Boris Johnson has claimed a “great new deal” has been done with the EU on Brexit, just hours after the DUP appeared to scupper his chances of getting anything through parliament.
Mr Johnson has been negotiating with EU officials ahead of a crunch summit to work out the details of his new proposals for Brexit, including solutions to the Irish border problem.
🇪🇺🤝🇬🇧 Where there is a will, there is a #deal – we have one! It’s a fair and balanced agreement for the EU and the UK and it is testament to our commitment to find solutions. I recommend that #EUCO endorses this deal. pic.twitter.com/7AfKyCZ6k9
— Jean-Claude Juncker (@JunckerEU) 17 October 2019
Earlier this morning his plans looked in jeopardy as the Democratic Union Party (DUP) who he relies on the House of Commons, said they would not be supporting the Prime Minister’s offer.
But this did not dissuade Mr Johnson from continuing talks, and he announced he had a new deal to “get Brexit done”.
We’ve got a great new deal that takes back control — now Parliament should get Brexit done on Saturday so we can move on to other priorities like the cost of living, the NHS, violent crime and our environment #GetBrexitDone #TakeBackControl
— Boris Johnson (@BorisJohnson) 17 October 2019
A spokesman for Mr Johnson said the deal gets rid of the backstop – the “insurance policy” to prevent a hard border on the island of Ireland which saw Theresa May’s version of the deal defeated several times in the House of Commons.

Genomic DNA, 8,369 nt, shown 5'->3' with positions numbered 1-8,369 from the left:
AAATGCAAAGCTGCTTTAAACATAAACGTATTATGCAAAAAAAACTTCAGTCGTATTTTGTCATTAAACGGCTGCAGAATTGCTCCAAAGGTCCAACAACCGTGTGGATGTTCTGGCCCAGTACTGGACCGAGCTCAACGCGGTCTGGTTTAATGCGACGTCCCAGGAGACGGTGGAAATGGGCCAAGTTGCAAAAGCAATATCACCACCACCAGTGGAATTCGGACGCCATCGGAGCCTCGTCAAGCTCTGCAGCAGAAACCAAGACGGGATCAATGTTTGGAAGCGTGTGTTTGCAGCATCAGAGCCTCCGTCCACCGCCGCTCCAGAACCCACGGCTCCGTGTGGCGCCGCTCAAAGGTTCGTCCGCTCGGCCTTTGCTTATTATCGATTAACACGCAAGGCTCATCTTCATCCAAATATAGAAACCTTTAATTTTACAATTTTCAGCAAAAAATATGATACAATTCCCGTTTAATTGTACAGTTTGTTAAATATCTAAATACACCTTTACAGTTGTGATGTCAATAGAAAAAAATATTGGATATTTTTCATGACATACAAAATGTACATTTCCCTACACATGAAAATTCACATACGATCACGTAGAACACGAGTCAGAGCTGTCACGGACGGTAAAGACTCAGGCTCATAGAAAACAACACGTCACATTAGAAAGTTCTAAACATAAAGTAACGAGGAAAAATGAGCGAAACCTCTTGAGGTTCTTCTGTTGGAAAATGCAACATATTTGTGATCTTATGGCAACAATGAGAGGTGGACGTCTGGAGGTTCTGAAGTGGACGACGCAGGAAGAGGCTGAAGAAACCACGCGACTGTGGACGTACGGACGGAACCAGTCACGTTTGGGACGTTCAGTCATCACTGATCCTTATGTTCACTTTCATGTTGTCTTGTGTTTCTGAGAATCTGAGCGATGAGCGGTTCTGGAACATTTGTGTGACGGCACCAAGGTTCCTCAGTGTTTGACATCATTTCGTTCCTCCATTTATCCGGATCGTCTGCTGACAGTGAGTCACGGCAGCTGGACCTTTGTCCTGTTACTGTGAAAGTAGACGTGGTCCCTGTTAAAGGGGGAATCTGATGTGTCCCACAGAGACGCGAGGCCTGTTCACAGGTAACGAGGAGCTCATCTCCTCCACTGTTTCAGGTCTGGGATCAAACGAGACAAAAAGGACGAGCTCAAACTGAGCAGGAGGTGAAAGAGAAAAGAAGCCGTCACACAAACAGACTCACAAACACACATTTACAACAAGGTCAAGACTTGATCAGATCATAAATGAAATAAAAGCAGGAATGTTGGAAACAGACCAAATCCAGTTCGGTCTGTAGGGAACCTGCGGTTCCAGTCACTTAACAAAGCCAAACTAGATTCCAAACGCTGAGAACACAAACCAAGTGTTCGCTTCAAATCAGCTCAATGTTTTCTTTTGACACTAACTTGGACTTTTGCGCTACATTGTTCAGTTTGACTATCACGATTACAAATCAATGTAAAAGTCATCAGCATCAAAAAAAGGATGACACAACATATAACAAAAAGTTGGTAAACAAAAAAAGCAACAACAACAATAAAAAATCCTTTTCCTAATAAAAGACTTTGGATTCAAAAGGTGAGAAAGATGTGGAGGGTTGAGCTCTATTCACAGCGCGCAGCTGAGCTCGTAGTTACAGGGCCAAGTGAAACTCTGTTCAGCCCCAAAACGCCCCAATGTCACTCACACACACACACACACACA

But almost immediately the DUP said their earlier statement “still stands”, meaning Mr Johnson has no guarantees he will pass his plan in parliament this weekend.
The DUP had said: “We have been involved in ongoing discussions with the government.
“As things stand, we could not support what is being suggested on customs and consent issues, and there is a lack of clarity on VAT.
“We will continue to work with the government to try and get a sensible deal that works for Northern Ireland and protects the economic and constitutional integrity of the United Kingdom.”
Labour’s Jeremy Corbyn also said he would not back the deal, and called for a second referendum. He confirmed Labour would not bring a motion of no confidence against the government.